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Three-strip Technicolor 

Joseph Arthur BellDefinition: Introduced in 1932 by Technicolor Motion Picture Corporation, Three-strip Technicolor was the first film process to deliver the full spectrum of colors as opposed to the limited red-green range of previous processes. Special cameras custom-made for Technicolor by Mitchell Camera Corporation and rented by Technicolor to studios contained prisms that separated light into three beams, The beams were directed respectively through blue, red and yellow filters to record the same shot on three strips of black-and-white film. An emulsion process enabled images to be printed in the spectrum of their filtered color and combined onto a single film strip. The process would be used to produce Hollywood’s first color megahits and be the standard for color filmmaking through 1955.

History: Technicolor, so-called because founders Herbert Kalmus and Daniel Frost Comstock were alumni of the Massachusetts Institute of Technology, began inventing and applying processes for color filmmaking in 1916. Although introduced in 1932, Three-strip Technicolor would require five years to gain traction in a Hollywood whose ticket sales were stymied by the Great Depression.

three=strip technicolorThree-strip’s first major hit was Disney’s “Snow White and the Seven Dwarfs,” which was released in December of 1937. Disney deemed color necessary for what would be the first animated feature film ever produced. It was a project that many in the film industry labeled “Disney’s folly” and that forced Walt Disney to mortgage his home to help pay for the film’s whopping $1.5 million production cost. However, the movie’s initial release grossed $4.2 million domestically and $7.8 million internationally to rank it as 1937’s highest grossing film and the highest grossing film in history until “Gone with the Wind” (1939).

May 1937 saw the release of “The Adventures of Robin Hood,” which employed Technicolor to showcase elaborate costumes and sets that would win the Academy Award for Best Art Direction. The film’s $1.9 million price tag made it the most expensive movie ever produced by Warner Brothers. The initial release grossed $1.9 million domestically and $2 million overseas to became 1938’s sixth highest grossing film.

Technicolor entered the picture for MGM in 1939 with the release of “The Wizard of Oz” in August and “Gone with the Wind” in December. The former’s portrayal of Kansas in black and white and the Land of Oz in Technicolor reflected Hollywood’s mindset that color made sense only for fantasy genre films. “Gone with the Wind” added epic to the mindset, although this was to be expected given that the epic, even during the Silent Film Era, was no genre for penny-pinchers. Later Technicolor films such as “Quo Vadis” (1951), "The Robe” (1953), “The Ten Commandments” (1956), “Ben-Hur” (1959), “Spartacus” (1960) and “King of Kings” (1961) would make the epic synonomous with color spectacular.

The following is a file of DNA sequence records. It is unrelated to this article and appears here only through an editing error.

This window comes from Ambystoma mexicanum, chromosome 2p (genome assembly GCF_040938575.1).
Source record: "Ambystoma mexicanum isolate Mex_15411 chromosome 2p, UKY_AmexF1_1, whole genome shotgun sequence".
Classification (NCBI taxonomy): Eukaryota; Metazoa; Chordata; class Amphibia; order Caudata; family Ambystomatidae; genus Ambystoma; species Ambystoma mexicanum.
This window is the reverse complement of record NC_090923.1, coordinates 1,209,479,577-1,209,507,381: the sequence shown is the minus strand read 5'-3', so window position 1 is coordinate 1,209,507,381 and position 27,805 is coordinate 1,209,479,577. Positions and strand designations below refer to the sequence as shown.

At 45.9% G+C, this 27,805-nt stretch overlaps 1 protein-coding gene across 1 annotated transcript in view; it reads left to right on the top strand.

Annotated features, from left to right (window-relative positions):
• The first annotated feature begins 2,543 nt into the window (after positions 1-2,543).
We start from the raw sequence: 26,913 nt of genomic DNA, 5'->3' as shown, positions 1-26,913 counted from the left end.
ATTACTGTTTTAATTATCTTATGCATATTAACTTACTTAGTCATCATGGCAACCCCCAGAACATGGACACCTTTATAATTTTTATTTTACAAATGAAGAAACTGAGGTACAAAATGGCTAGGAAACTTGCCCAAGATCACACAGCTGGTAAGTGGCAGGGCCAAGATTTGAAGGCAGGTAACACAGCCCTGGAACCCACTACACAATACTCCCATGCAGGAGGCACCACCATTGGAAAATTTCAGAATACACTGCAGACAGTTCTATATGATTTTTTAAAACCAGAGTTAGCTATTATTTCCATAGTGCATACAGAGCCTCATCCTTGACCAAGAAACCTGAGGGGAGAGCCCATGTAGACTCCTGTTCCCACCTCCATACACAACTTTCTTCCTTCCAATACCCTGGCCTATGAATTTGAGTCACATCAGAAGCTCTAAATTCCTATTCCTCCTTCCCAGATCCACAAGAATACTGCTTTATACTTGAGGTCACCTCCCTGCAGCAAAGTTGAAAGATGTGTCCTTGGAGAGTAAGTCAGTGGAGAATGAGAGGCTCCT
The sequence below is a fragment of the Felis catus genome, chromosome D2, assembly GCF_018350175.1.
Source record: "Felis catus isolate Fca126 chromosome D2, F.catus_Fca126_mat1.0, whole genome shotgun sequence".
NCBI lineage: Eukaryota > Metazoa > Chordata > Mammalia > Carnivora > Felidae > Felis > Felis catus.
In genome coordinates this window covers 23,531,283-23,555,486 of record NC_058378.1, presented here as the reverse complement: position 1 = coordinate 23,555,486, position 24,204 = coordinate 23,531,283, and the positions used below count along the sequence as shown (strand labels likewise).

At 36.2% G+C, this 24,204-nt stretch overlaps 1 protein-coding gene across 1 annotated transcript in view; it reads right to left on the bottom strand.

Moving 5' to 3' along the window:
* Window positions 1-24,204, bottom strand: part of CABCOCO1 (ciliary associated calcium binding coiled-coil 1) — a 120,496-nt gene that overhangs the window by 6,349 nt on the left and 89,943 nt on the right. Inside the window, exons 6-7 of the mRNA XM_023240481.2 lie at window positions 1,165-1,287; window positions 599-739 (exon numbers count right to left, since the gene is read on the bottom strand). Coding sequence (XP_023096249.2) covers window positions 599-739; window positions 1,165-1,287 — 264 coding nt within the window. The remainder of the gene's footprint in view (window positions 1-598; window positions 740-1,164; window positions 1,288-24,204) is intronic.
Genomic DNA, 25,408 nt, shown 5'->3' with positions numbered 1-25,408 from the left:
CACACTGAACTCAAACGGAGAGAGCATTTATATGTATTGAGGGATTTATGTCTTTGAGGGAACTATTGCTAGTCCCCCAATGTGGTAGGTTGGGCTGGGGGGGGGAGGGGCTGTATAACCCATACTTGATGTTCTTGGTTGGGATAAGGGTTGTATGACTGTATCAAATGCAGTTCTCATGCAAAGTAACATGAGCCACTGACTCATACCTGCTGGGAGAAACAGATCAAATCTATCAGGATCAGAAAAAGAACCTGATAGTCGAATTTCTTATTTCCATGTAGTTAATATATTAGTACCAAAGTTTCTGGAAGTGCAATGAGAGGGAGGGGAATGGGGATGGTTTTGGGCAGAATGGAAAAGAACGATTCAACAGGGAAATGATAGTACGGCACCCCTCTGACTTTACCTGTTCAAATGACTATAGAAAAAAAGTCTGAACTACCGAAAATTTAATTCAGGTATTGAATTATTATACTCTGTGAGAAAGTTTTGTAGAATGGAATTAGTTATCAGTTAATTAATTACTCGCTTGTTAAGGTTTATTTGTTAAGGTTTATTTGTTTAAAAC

The cost of Three-strip Technicolor was not the only reason for its limited use, although the cost was considerable and included the rental of cameras and film processing in Technicolor’s Massachusetts laboratory. Other issues included:

Lighting: Technicolor filming required far more intensive lighting than that used filming in black and white. This caused temperatures to soar on sound stages. While filming “The Wizard of Oz,” for instance, temperatures rose to more than 100° F (37° C) and caused health issues particularly for heavily costumed cast members.

Makeup: Makeup used for black-and-white filming was non-porous and caused actors to perspire beneath Technicolor lighting. However, a more serious defect was the reflectivity of the make-up which caused colors of scenery and wardrobes to tint the flesh of actors. So serious was the problem that actresses Greta Garbo, Norma Shearer, Bette Davis, Joan Crawford and Carol Lombard refused to appear in Technicolor films. Pan-cake Make-up would be invented by Max Factor & Co. to solve both problems.

Art Direction and Cinematography: What one saw on the set was not necessarily what one would see in Technicolor. Consequently a Technicolor consultant was required to be on set to advise filmmakers on color schemes and, if necessary, veto any shot deemed incompatible with Technicolor cinematography. For art directors, cinematographers, special effects directors and costume designers, color filmmaking was a learning experience that required unprecedented coordination. During the filming of “Gone with the Wind,” David O. Selznick sent a memorandum to all personnel that stressed “the final word” over everything related to Technicolor and the look of the production was his art director, William Cameron Menzies. Menzies’ new responsibilities made him Hollywood’s first “production designer.”

Competition from television in the 1950s led studios to produce fewer films in favor of films with bigger budgets. Color became a key element in what the motion picture industry regarded as its advantage over television—“production value.” The Three-strip process would be improved by Technicolor and then replaced by formats such as Technirama, VistaVision and Ultra Panavision 70.   

Related Terms:: Studio System    production value  Star System    Pan-Cake Make-Up

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